maids, none of whom could last beyond three months. She reserved her
most venomous tirades for the slow, uncommunicative Laya, who
apparently was so clumsy and uncoordinated that she had to be moved to
the tiny room on the ground floor where we found her that night.
The UP Integrated School. If the girl could have been enrolled at UPIS, she probably wasnít retarded -- maybe just a slow learner. Itís been a
long day, and going to UPIS in the morning is the last thought on my
mind before I doze off in the chair.
At the school, I am told that Laya del Mundo was a student until the
age of twelve; she was pulled out of school in the middle of her
freshman year with no explanation from her stepmother. Her records
show an indifferent student, with below average to average grades in
When I get to juvenile, the administrator tells me the girl has a
visitor. "A teacher," she says.
"I wasnít informed?"
She wrings her hands together; lines of worry suddenly creasing her
forehead. "I didnít think there would be a problem."
"Hmmm," is all I say, and accompany her to the visiting area. The
dingy, pale-green door has a glass viewing panel set in it at eye
level; I look in and motion for her not to open the door. She waits by
my side a few seconds and then excuses herself.
The two of them are sitting on opposite sides of a dull beige desk.
The teacher Ė the slip of paper on the administratorís desk said his
name was Anastacio Arias -- is quite old, to my surprise, probably a
little over seventy; very small, very fair, with light brown hair
graying in large areas at the temples and the crown of his head. The
skin has grown slack over the fine bones of his face. What catch my
eyes are his hands, so big they look like they have been grafted on to
his wrists from another personís body. He is tapping one very long
forefinger on the desk and talking; the girl watches him intently for
a few seconds, then bends her head to doodle on the surface of the desk
with a yellow Mongol pencil.
To his left, on the desk, is a small pile of apple and tangerine
peelings; he has obviously brought her some fruit and taken the trouble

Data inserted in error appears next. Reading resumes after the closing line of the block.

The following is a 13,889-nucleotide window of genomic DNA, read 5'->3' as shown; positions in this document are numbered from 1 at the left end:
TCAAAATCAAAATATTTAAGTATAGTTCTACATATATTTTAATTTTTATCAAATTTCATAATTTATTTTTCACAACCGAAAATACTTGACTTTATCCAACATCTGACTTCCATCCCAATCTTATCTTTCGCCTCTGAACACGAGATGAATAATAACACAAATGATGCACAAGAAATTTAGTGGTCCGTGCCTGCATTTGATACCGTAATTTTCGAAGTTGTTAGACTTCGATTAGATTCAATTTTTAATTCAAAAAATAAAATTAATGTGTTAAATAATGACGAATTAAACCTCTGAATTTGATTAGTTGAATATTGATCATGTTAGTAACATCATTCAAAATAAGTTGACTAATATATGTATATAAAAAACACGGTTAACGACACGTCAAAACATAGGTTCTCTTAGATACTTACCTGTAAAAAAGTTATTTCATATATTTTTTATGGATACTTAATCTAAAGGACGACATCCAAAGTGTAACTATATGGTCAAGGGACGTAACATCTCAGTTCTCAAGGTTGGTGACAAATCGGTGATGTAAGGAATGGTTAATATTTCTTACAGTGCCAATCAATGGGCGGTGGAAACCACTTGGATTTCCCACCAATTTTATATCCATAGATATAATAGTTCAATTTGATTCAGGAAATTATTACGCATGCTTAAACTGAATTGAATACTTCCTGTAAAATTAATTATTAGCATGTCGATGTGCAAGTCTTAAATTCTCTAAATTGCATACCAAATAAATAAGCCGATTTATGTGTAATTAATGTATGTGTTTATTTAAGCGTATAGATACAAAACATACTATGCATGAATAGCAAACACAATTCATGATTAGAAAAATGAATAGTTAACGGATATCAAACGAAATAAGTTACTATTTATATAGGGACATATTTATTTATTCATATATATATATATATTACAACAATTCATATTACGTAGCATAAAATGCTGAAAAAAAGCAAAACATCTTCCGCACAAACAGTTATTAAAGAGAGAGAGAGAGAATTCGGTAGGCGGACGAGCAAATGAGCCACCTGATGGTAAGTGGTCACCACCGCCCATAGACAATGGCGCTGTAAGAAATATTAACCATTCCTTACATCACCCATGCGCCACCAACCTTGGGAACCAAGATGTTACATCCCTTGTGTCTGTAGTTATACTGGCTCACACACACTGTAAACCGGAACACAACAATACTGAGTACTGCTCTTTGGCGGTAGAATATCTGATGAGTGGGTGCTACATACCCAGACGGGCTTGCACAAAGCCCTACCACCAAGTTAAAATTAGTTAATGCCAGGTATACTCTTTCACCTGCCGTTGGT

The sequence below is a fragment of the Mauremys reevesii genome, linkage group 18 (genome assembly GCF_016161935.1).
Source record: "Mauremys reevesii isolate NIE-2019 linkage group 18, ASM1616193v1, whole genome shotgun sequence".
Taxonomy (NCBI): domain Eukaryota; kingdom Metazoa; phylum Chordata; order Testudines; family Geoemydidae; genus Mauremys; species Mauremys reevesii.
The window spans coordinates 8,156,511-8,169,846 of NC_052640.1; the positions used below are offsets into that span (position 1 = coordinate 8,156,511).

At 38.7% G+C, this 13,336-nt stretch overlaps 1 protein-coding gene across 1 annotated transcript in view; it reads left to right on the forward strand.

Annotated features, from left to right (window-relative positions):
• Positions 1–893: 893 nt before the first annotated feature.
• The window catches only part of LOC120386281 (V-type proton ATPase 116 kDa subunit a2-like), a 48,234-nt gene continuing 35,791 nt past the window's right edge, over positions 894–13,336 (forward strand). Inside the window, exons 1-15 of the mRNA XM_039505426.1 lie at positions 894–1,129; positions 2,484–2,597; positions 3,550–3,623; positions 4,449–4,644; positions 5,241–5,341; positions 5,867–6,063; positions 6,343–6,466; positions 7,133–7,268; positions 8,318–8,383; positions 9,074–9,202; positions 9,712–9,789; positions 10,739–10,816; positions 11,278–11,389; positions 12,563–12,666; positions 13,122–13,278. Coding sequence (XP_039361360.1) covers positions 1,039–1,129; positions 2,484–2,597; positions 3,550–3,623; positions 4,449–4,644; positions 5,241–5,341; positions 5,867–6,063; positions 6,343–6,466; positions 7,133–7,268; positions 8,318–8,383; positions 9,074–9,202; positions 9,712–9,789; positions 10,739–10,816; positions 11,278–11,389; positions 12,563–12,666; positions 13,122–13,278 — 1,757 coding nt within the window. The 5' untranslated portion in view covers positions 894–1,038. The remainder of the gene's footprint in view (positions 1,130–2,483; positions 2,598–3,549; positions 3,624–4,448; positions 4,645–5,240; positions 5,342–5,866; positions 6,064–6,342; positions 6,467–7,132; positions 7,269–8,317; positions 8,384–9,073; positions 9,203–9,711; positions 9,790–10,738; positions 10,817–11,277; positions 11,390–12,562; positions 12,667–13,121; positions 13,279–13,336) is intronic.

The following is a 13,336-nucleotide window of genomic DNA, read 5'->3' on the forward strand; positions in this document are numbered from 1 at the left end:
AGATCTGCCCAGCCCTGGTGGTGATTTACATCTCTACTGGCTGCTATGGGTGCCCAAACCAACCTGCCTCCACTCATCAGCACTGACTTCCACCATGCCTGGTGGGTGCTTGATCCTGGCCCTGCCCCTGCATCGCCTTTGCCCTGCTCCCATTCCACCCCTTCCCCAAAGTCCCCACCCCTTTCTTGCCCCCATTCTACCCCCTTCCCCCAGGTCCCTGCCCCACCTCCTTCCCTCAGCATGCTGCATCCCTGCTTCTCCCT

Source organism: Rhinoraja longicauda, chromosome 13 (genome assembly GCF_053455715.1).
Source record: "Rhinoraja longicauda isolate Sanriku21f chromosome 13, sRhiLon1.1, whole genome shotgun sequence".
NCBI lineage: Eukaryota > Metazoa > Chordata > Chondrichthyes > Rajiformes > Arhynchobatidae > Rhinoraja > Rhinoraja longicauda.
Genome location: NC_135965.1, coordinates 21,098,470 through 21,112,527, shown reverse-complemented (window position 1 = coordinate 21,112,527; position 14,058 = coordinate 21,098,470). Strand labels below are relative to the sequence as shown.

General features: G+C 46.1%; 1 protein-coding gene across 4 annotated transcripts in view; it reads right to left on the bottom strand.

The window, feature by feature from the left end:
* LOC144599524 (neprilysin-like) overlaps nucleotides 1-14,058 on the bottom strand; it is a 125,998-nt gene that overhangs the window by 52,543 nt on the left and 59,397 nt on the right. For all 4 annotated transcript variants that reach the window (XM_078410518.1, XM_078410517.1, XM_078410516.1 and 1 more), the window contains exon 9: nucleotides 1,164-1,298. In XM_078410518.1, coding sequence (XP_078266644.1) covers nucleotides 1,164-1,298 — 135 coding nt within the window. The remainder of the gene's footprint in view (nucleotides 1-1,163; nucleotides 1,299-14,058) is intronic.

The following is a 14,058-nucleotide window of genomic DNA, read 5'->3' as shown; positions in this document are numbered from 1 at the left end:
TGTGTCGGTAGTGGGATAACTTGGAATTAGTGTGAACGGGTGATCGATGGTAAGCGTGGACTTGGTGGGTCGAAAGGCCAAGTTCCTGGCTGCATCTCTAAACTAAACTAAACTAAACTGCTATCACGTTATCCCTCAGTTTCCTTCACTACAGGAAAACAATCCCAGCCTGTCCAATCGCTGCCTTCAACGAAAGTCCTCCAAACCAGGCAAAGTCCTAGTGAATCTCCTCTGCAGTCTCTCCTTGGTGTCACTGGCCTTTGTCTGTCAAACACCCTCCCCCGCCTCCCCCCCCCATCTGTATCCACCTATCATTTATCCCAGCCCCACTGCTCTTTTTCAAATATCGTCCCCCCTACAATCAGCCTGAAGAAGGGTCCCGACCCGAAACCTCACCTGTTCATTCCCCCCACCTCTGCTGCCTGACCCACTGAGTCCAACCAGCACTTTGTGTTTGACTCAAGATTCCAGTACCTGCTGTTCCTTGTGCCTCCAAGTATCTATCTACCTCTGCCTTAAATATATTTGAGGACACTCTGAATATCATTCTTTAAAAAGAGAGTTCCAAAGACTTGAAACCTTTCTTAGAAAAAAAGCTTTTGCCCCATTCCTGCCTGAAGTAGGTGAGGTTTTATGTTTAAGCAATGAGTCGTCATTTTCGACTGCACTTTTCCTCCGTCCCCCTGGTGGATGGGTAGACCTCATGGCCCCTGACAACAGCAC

to peel it for her. Something about it touches me; it is the same
little pile on the table at breakfast, when I peel fruit for the kids,
although I havenít done that in over a week. By her right hand, a few
slices of tangerine lie on a square of Kleenex.
The tapping and doodling, tapping and doodling continue for about five minutes. The girlís face is animated for the first time since I have
seen it. She smiles, she talks, her wide dark eyes are bright with
interest. I wonder what kind of teacher he is; did he teach at UPIS?
Why didnít I see him there?
I hear the tapping of heels behind me; the administrator is back with two attendants. I raise my right hand, motioning for them to wait.
"Visiting hours are over," she says, brushing past me.
Ariasí face darkens in helpless fury when the door opens, and the
girlís slips easily back into docile blankness. She allows the pencil
to slide from her hand onto the desk and stands up obediently when the
attendants come to take her away. When the women leave the room, Iím
left alone with the old man; his anger, barely contained in his tiny
frame, crackles through the air in the room like static.
The eyes narrow. "Your report says sheís retarded."
I lift an eyebrow. "You read my report?" Obviously, the administrator has been careless with the papers on her desk.
The old manís face twists into a sneer. "I suppose you are qualified
to make that sort of assessment," he says, as he sweeps the peelings
with one huge, veined hand into his brown paper sack and folds it up.
He walks slowly to the door, turns the knob, and is halfway through it
when he turns back and looks at me. "You are qualified, arenít you?"
I am about to say something when the door opens wider, and Galvez
struts in, belly first.
"Oy, pare, Iíve been assigned to the salvagings
full-time, I need your reports."
The old man takes advantage of
Galvezí intrusion to slip out the door; I try to follow but there is
a costly few moments of fumbling at the door, playing patintero with
the lumbering Galvez before he finally stands aside to allow me to
pass. When I reach the end of the corridor, the old man has
disappeared. Annoyed, I stride back to the visiting area. Because
Galvez cannot write a decent report, I have wasted a perfectly good
opportunity to talk to the old man.
"Next time you need anything from me, Galvez, wait until I get to the office."
The bastard is busy chewing on the slices of tangerine Laya left
uneaten on the table. "Whatís your problem?" he asks with his mouth
I shake my head and sigh. "Never mind." I stand beside the table for a few minutes, in the place where Laya was sitting only a few moments
ago. She left the yellow pencil where it is lying now, and I pick it
up, thinking to get back to the office. And then I see it.
On the dull beige paint of the desk someone has drawn a series of
musical staves, and in those staves, a complicated series of notes and
Joanna Bonifacio is one of those bitch reporters who think theyíre
Godís gift to journalism. Sheís had some success as a magazine writer,
and for a while was hot in Malacanang Palace covering the last
President. Now, for some reason I canít figure out, sheís covering
crime for the Philippines Observer. My theory, though, is that the
lady likes cheap thrills, and there are plenty of those on the police
I ring up her desk at the Observer and this really low,
honey-and-gravel voice Ė sort of like a female impersonator -- says:
"Jo Bonifacio." I can hear the fast, almost aggressive clacking of a
computer keyboard at the other end.
"Jo, Mike Rueda from CPD." I try to sound friendly, no hidden